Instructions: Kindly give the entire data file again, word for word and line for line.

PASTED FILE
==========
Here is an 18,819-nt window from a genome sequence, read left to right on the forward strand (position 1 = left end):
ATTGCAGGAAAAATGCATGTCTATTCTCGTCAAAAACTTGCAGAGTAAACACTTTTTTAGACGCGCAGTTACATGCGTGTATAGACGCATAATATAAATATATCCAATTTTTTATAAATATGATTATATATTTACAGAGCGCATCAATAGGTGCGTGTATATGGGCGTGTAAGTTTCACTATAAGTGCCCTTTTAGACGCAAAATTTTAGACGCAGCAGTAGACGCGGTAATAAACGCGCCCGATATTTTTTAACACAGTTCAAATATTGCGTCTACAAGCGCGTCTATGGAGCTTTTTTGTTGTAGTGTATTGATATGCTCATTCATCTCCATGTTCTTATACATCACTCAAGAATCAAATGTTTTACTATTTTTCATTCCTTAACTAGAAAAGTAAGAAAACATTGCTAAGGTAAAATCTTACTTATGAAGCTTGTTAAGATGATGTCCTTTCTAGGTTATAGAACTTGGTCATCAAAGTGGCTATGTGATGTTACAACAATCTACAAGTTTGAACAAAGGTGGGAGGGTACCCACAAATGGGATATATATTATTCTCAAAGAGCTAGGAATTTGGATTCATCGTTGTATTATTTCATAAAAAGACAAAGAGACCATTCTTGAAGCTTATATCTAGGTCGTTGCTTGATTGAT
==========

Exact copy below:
Here is an 18,819-nt window from a genome sequence, read left to right on the forward strand (position 1 = left end):
ATTGCAGGAAAAATGCATGTCTATTCTCGTCAAAAACTTGCAGAGTAAACACTTTTTTAGACGCGCAGTTACATGCGTGTATAGACGCATAATATAAATATATCCAATTTTTTATAAATATGATTATATATTTACAGAGCGCATCAATAGGTGCGTGTATATGGGCGTGTAAGTTTCACTATAAGTGCCCTTTTAGACGCAAAATTTTAGACGCAGCAGTAGACGCGGTAATAAACGCGCCCGATATTTTTTAACACAGTTCAAATATTGCGTCTACAAGCGCGTCTATGGAGCTTTTTTGTTGTAGTGTATTGATATGCTCATTCATCTCCATGTTCTTATACATCACTCAAGAATCAAATGTTTTACTATTTTTCATTCCTTAACTAGAAAAGTAAGAAAACATTGCTAAGGTAAAATCTTACTTATGAAGCTTGTTAAGATGATGTCCTTTCTAGGTTATAGAACTTGGTCATCAAAGTGGCTATGTGATGTTACAACAATCTACAAGTTTGAACAAAGGTGGGAGGGTACCCACAAATGGGATATATATTATTCTCAAAGAGCTAGGAATTTGGATTCATCGTTGTATTATTTCATAAAAAGACAAAGAGACCATTCTTGAAGCTTATATCTAGGTCGTTGCTTGATTGAT